Has anyone really sat down and thought through thoroughly [gosh, what a string of words!] if there are sufficient online resources to go without desktop software?

Carol Haynes

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Sorry but the US is getting totally ridiculous as a destination for anyone (even Americans) ... I will never visit the US and I know a lot of Brits who won't go to the US. My decision was made when they decided they need my whole credit and bank record submitted before I am even allowed to fly to a US airport.

Can you imagine what would happen if other countries took this attitude with Americans entering their country?

My father was once crossing the Canadian border on the way home from Florida. As he crossed into Ontario there were a bunch on Americans going on holiday hunting and fishing in Canada - fair enough except that their vehicle was weighed down with firearms. They were having a flaming row with a Canadian customs officer (never a good idea as Canadians can drive anyone insane with their ability to remain unflustered while maintaining a polite 'sorry you can't do that'. What made my dad laugh was that they were quoting the constitution and their right to bear arms but they simply couldn't grasp that Canada was not the US and that the constitution meant diddly north of the border!

Can you imagine the mayhem if US travellers had their cell phones, laptops, camera cards etc. confiscated when the travel to another country.

Having criticised the US I can't help that the UK is going the same way - all you have to say is 'terrorism' and anything goes as far as the police and government are concerned.

What makes me laugh is if you get on a plane and say 'I am not a terrorist and I don't have explosives in my shoes' you are technically breaking the law and can be imprisoned on either side of the pond - just the word explosive or bomb (in whatever context) is enough to get you arrested and carted off for an indefinite visit to a dank hole!
« Last Edit: August 03, 2008, 07:35:07 PM by Carol Haynes »

Carol Haynes

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One thought on technology - has anyone in the security world even considered the possibility that someone could backup their laptop to an encrypted image file which is stored on a fast FTP server. Once you arrive at your destination you can simply restore the image. I really don't know why anyone would even bother looking at disc contents because anyone with any brains can easily avoid security at an airport.

Actually an image backup of a laptop would be pretty neat (if you ensure you have a recent model of laptop). If you get it confiscated just buy a new one in the US and restore the image and hey presto ... leave the laptop with a friend and next time you visit you don't need to carry one at all.

kartal

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Another solution could be having synced work environments. The applications below were created for virtual offices but they can be easilly used for syncing data across the globe.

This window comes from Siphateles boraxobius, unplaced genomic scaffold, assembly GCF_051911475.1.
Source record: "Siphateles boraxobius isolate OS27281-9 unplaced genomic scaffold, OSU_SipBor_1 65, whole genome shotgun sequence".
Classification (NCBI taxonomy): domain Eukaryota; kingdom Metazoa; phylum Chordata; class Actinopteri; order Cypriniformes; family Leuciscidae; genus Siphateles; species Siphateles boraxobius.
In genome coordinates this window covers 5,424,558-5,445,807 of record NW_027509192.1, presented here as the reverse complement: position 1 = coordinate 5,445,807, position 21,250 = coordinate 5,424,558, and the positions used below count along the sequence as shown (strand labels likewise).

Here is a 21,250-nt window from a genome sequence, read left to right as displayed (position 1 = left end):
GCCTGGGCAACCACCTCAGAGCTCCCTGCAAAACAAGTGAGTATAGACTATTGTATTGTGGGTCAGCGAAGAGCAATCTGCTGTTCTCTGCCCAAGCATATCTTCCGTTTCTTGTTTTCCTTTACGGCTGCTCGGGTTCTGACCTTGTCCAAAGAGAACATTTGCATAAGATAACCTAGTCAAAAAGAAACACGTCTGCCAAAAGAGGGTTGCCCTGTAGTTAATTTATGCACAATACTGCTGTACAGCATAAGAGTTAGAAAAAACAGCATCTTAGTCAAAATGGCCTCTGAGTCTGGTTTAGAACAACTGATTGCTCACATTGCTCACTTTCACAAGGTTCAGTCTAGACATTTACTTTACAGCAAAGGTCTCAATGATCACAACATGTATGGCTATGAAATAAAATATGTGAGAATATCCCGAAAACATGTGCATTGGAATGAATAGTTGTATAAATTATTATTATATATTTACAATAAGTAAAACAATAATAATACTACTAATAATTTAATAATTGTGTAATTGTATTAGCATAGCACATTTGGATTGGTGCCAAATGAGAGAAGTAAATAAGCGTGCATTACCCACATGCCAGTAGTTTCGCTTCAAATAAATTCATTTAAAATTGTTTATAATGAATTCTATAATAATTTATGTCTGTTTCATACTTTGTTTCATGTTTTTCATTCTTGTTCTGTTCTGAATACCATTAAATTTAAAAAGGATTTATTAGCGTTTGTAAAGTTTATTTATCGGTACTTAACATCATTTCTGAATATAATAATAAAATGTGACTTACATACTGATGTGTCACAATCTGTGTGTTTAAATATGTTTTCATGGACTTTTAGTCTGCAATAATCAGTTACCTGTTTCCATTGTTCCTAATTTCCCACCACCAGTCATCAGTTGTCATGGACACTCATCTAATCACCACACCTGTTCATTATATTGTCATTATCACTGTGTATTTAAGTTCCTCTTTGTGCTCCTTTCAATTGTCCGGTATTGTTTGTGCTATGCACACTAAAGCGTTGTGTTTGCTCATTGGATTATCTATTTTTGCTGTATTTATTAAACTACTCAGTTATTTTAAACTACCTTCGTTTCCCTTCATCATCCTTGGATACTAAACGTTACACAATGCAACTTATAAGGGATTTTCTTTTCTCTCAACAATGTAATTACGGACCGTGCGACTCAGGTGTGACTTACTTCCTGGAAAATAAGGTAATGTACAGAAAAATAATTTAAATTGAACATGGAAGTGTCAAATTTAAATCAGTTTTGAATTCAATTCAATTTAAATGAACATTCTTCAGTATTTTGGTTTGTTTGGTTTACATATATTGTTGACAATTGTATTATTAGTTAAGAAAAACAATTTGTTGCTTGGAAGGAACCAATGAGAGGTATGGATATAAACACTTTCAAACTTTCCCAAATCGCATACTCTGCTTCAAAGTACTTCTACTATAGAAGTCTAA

http://www.collanos.com/

http://www.collaber.com/

kartal

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I have tried Ulteo desktop for xp. It worked very well surprisingly (except sound device).

For me data syncing and shared desktops are not viable because the kind of work I do and amount of data that is generated. Simplest project I do for my clients would create at least 2-5gb of data. I have over 100gb of personal and professional data I need to seriously back up regularly. On top of it I have a lot reference images, videos, my music collection and the applications I need to use which probably counts over 250gb easily. So trying to put stuff on ftp or web drives and syncing back is not a viable option to me because of upload and download times. Probably that would be the last route I would take.

So far I have found adrive.com to be best deal for such thing because they offer 50gb free already. I guess 50gb is a good start.

Many people swear by Amazon online backup but I never liked Amazon service because it would get very expensive due to  amount of data I need to backup it.

What would be the cheapest-the most optimal router for me?



Mouser, thanks for setting the guidelines straight.  I fully agree.

In the meantime, no one seems to have used the "online desktop" applications, such as www.ulteo.com -- and I'm still curious if one could really build one's computer life completely around online applications?  No assurance of data privacy of course, but would certainly alleviate the fear of confiscation or theft of hardware.

Has anyone really sat down and thought through thoroughly [gosh, what a string of words!] if there are sufficient online resources to go without desktop software?

Shades

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It starts to look like the only positive contribution from the U.S. to the world are the products from their film industry and/or music industry (depending on your taste and ability to live with DRM).

Somehow I get the feeling that most governments from the northern (and western) hemisphere are very afraid to lose control and will stop at nothing to gain more by playing their fear trump card over and over again.

Maybe I should start reading that '1984' book from Orwell...oh wait, someone is knocking on my door. Hold on one moment, I'll go and answ......;)

Carol Haynes

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It starts to look like the only positive contribution from the U.S. to the world are the products from their film industry ....

On current evidence most of that is now based in Canada (with Vancover and Toronto doubling for almost any US city).

cmpm

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As an American, I am aware of the downward spiral of privacy in this country, as well as it's own doings to get these laws in place to invade privacy at their will. It's a damn shame on us.

They can't see what I'm thinking though. Unless I tell them.
There isn't any technology to read my mind.
Except the obvious means to get me to talk.

But anyway...Tom. There are plenty of online deals.
Depends on what kind of info you need access to.

The major thing is their ability to confiscate your laptop at will, for no apparent reason. Which is not right. Anything on your computer could be sent to another in another country via the net. So their reasoning is flawed as well as the motives.

Shades

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Would it not be the case that if a lot of (read: too many) people start using online solutions like Ulteo that the U.S. government starts to issue court orders for those companies to hand over your data?